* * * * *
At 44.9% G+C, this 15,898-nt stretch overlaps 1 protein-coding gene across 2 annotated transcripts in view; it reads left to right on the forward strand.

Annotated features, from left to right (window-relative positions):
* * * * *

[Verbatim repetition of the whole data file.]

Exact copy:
At 44.9% G+C, this 15,898-nt stretch overlaps 1 protein-coding gene across 2 annotated transcripts in view; it reads left to right on the forward strand.

Annotated features, from left to right (window-relative positions):